Three Big 12 football teams hired new coaches after the 2016 season. All three have offensive backgrounds. Five American teams hired new coaches after the 2016 season. One has an offensive background.
The disparity in offensive vs. defensive coaching hires between the Big 12 and AAC last winter is accurate reflection of the preference of backgrounds for Power Five vs. Group of Five programs across college football.
Nearly two-thirds of all FBS head coaches (excluding interim) have a primarily offensive background (65.6 percent), while 33.6 percent have a defensive background. And God bless Central Michigan‘s John Bonamego for carrying the special teams’ water. He is the lone FBS head coach with a special teams background (0.8 percent).
With the hiring of Lincoln Riley, Tom Herman and Matt Rhule, the Big 12 now leads all conferences with the highest portion of offensive coaches, 90 percent. After the ACC‘s 78.6-percent clip, there is a steep decline. The SEC is the only other conference with more than 50 percent of its head coaches coming from an offensive background (58.3). The MAC (16.5) and Sun Belt (18.2) rank last and second-to-last, respectively.
Despite 80 percent of the American’s new hires being defensive coaches, the overall clip for defensive Group of Five coaches actually decreased in 2017, thanks to seven of the other eight Group of Five new hires being offensive coaches, including all three in the Mountain West (Brett Brennan, San Jose State; Jay Norvell, Nevada; Jeff Tedford, Fresno State).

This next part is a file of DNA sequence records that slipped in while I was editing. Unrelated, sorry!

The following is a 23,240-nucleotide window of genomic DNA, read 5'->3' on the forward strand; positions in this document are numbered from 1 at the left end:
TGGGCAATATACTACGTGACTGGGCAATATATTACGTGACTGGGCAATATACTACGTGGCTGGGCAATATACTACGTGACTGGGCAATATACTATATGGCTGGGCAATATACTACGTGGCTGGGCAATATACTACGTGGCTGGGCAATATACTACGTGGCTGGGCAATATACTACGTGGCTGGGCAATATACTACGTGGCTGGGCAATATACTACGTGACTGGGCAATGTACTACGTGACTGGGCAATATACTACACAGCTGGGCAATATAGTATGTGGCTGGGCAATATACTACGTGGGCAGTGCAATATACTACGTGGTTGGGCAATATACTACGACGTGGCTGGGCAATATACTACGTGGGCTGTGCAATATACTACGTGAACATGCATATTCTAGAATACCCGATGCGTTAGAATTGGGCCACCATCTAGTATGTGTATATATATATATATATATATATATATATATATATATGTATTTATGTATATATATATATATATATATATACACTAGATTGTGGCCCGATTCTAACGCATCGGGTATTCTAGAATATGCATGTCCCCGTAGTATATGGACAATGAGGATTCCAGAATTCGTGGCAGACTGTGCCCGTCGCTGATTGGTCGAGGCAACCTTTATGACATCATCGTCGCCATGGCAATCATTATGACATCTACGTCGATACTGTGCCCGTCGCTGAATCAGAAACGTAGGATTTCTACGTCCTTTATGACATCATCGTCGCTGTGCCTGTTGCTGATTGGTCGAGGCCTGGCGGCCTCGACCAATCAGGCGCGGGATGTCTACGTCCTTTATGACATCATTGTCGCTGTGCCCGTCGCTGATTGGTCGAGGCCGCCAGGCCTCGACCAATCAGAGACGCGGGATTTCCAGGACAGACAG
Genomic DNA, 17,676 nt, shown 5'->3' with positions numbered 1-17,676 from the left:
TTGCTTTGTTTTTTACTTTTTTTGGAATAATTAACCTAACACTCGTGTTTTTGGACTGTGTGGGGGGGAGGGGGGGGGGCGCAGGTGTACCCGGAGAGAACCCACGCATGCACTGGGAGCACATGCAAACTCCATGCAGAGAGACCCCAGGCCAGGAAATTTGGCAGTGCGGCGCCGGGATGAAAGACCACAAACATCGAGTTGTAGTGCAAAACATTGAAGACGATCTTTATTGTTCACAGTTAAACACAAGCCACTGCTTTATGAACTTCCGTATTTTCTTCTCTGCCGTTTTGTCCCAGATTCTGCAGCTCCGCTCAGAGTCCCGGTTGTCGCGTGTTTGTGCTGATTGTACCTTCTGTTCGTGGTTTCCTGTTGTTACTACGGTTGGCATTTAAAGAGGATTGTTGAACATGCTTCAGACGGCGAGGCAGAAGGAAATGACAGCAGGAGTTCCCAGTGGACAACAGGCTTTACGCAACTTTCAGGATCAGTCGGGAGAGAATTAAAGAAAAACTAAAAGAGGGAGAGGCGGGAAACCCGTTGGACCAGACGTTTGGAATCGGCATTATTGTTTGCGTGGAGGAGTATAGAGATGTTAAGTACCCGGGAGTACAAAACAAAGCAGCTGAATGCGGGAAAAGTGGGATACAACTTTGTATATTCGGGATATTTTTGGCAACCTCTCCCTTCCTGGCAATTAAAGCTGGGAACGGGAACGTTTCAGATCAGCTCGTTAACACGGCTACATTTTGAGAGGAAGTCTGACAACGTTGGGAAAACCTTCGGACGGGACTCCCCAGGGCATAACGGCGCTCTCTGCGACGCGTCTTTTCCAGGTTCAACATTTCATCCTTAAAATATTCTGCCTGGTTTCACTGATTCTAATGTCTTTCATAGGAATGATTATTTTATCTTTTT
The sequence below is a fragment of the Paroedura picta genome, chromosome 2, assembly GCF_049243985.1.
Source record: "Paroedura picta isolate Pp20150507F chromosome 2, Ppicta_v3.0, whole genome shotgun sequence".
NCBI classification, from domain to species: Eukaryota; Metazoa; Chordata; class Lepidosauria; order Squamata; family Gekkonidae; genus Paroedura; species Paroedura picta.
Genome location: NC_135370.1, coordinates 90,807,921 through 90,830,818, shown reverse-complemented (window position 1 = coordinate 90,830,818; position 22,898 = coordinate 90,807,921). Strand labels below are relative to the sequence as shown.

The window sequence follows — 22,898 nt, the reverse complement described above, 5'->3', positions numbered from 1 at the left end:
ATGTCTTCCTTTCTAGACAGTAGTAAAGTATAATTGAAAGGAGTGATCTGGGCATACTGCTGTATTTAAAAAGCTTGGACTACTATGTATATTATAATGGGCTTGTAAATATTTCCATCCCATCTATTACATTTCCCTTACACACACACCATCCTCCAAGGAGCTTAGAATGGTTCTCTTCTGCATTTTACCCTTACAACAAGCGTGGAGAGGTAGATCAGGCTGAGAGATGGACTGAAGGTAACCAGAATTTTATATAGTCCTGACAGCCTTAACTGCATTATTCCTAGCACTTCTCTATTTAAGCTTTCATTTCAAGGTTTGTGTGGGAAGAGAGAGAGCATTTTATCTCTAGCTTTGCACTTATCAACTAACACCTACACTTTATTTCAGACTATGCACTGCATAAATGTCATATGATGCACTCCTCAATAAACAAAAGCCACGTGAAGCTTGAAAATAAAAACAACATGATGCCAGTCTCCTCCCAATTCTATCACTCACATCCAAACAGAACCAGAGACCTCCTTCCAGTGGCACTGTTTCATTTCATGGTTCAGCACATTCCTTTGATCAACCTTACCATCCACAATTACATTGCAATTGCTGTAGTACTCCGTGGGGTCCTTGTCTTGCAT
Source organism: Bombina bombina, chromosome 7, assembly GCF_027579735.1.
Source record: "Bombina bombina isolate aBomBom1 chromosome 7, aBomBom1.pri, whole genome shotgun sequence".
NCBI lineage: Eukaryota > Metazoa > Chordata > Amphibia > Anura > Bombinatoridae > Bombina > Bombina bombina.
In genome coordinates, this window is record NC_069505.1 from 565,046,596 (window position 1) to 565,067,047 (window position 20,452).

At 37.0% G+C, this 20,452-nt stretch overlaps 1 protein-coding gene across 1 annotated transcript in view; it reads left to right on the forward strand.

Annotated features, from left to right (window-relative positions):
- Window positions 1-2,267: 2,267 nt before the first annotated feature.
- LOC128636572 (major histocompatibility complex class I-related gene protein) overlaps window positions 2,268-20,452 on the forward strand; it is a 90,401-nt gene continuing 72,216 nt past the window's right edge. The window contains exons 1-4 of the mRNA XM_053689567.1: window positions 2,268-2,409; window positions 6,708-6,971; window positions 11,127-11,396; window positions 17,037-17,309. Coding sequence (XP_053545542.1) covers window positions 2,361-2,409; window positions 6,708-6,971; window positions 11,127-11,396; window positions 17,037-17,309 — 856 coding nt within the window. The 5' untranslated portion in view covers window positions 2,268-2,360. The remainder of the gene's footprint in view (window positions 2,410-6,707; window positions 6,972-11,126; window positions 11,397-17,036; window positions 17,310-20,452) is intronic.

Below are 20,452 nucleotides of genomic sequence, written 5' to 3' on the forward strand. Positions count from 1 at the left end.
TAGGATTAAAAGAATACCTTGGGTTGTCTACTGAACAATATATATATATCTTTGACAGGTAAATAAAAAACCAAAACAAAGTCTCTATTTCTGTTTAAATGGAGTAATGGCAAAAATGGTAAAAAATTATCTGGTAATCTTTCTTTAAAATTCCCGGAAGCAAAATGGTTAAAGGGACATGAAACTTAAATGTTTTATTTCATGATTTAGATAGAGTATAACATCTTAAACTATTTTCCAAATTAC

Nineteen of the 63 non-interim Group of Five head coaches have an offensive background, or 30.2 percent. Still, it’s more than 32 percentage points below the Power Five, where 39 of 62 coaches came from offense, or 62.9 percent.
|Offense||Off. Percentage||Defense||Def. Percentage|
|Group of Five||19||30.2%||43||68.3%|
Of the 56 head coaches whose first job was in the FBS, 33 have an offensive background (58.9 percent). Fifteen of the 26 coaches who started in high school were offensive coaches (57.7), which, outside of the NJCAA (two total coaches), is the lowest clip among coaches when filtered by first job.
|Level Started||Offense||Off. Percentage||Defense||Def. Percentage|
Eighty-five non-interim coaches hail from a total of 14 states. Those 14 states claim at least four coaches apiece as natives, from which which nearly two-thirds of the coach have an offensive background, including Wisconsin, where all four coaches whose hometown is listed in the Badger state (Jay Norvell, Nevada; Lane Leipold, Buffalo; Paul Chryst, Wisconsin; Rod Carey, Northern Illinois) came from the offensive side of the ball.
Kansas is the only of the 14 states without an offensive coach. All four coaches from Kansas (Brad Lambert; Charlotte, Dave Doeren, North Carolina State; Gary Patterson, TCU; Willie Fritz, Tulane) have a defensive background.
|State||Offense||Off. Percentage||Defense||Def. Percentage|
With a dozen coaches on the hot seat — if not more, plus interim coaches — we can expect to see another infusion of new head coaches in college football next year.
Will Power Five programs continue hiring offensive coaches while the Group Five hires defensive coaches? Or will things balance out for the overall offensive-defensive clips, along with those related to hometowns and level at which the coach started?